The beginning of February sees us 10 months into the merger between Healthwise and the Informed Medical Decisions Foundation, and much has happened in that time to advance the cause of ensuring that more and more people are informed and involved in their health care decisions. For those not in the know, Healthwise focuses on developing health education solutions for providers and payers, while the Foundation retains its emphasis on research and advocacy to amplify the patient’s voice in health care. The two organizations are united by our common mission
to help people make better health decisions.
Colleagues in both Boston and Boise have been planning our next-generation suite of patient decision aids tailored to both the complexity of the decision and the needs of the person facing it. At the same time, our unified group of medical editors—who have one foot in the clinician world and one foot in the research world—have been reviewing and bringing their expertise to bear on the current, extensive set of decision aids that are already available from Healthwise. A number of these programs are scheduled for 2015 enhancements to increase their value to patients and clients even further.
Patient-facing decision support tools are an important way to make shared decision making (SDM) practical in the busy world of medicine. However, nothing would be more tragic than an informed patient who wants to be involved in a decision hitting a “brick wall” when visiting a clinician. In 2014, we developed the SDM Skills Course to help clinicians improve the shared-decision-making conversation, with or without the use of decision aids. A pilot program at Group Health yielded very positive reviews and ideas for improvement that have already been incorporated. A series of implementations is planned for 2015!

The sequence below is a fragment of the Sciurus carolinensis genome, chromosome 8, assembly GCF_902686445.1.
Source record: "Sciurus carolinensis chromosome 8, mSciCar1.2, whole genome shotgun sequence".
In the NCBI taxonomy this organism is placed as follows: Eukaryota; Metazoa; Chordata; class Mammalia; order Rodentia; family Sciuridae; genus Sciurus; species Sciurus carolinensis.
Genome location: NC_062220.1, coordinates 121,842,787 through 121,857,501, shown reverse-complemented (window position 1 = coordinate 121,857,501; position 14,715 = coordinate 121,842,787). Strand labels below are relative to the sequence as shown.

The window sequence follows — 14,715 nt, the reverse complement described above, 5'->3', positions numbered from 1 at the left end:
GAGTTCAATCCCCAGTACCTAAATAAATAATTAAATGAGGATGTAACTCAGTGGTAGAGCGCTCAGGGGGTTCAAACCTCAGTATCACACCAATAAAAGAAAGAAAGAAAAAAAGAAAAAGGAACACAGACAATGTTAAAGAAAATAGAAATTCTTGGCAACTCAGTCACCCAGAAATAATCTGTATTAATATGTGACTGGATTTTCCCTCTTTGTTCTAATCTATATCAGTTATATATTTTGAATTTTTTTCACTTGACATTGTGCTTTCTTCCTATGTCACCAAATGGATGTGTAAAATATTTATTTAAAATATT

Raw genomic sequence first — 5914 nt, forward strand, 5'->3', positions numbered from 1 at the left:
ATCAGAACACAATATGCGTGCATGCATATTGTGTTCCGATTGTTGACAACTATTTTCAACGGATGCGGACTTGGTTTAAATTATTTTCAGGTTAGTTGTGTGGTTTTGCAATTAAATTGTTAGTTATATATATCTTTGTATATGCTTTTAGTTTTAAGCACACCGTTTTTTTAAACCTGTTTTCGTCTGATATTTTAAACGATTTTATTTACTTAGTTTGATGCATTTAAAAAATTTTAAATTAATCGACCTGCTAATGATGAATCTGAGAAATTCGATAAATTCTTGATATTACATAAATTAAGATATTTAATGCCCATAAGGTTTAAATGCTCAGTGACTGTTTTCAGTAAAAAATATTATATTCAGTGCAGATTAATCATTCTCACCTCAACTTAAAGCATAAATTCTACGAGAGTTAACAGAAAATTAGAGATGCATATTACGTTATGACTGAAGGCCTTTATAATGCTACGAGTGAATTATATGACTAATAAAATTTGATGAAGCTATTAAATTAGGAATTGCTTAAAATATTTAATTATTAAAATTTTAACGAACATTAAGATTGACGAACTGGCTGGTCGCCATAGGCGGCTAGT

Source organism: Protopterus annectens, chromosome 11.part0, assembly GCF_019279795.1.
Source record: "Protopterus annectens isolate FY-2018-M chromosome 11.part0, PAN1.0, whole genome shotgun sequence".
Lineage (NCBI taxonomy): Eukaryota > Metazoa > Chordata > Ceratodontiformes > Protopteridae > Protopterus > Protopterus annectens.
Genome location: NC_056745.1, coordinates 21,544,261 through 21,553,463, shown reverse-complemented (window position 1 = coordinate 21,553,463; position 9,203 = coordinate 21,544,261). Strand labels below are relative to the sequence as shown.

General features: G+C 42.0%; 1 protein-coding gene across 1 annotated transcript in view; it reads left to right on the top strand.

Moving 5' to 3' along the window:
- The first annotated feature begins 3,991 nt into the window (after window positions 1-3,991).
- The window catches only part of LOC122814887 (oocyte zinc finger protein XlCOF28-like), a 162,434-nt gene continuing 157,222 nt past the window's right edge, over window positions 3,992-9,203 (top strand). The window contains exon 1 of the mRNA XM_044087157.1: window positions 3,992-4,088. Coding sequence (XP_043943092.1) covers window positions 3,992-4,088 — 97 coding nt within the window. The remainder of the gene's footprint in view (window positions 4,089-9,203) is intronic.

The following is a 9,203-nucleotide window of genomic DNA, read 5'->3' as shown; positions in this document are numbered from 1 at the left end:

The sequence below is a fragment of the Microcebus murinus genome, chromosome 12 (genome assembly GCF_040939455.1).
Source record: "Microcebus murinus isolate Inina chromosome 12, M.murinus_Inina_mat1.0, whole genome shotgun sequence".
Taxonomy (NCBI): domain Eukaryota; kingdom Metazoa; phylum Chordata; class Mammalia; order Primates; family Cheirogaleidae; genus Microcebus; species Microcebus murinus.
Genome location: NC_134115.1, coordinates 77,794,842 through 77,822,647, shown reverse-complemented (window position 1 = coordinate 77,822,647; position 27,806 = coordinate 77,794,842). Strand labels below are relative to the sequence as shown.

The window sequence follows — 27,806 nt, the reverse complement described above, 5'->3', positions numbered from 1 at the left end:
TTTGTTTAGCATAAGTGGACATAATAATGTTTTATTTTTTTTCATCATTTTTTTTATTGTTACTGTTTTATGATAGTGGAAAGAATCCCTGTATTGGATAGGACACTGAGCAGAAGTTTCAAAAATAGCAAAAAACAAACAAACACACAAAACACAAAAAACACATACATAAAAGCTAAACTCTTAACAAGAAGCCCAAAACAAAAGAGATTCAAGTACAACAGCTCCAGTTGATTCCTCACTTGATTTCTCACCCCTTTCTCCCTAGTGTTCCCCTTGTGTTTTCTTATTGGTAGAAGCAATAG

On the policy front, a historic event occurred when the Center for Medicare and Medicaid Services (CMS) issued a proposed decision memo
for lung cancer screening with low-dose computed tomography. The memo proposes “…that the evidence is sufficient to add a lung cancer screening counseling and shared decision making visit, and for appropriate beneficiaries, screening for lung cancer with low dose computed tomography (LDCT), once per year, as an additional preventive service benefit under the Medicare program…” provided that clinical, and presumably, patient preference criteria are met. Healthwise submitted comments, and we look forward to a final coverage decision. Many clinicians note that ordering an expensive or risky test or treatment takes less time and pays better than talking to patients about whether they may or may not want the intervention. The precedent of CMS reimbursing clinicians for their time in having those discussions is an important development indeed!
On the research front, the Foundation collaborated with a number of Healthwise medical editors and demonstration site investigators on major research grants that were submitted in 2014 to funding agencies including the NIH, AHRQ, and PCORI. Kenrik Duru, Carol Mangione, Mike Pignone, Steve Atlas, David Arterburn, and LJ Fagnan were among our collaborators. As favorable priority scores are now rolling in, we anticipate many if not most of these projects will be funded and initiated in 2015!
Finally, we were excited to learn in December that Washington State was awarded a 4-year, $65 million Center for Medicare and Medicaid Innovation grant for its “Healthier Washington” plan. Healthwise will collaborate with the state’s Health Care Authority to provide assistance in implementing SDM in the state, starting with decision support for pregnant women, along with a state certification program for decision aids. We hope other states will soon follow suit!
I look forward to seeing these developments flourish in 2015, and I wish you all a happy, healthy, and productive year!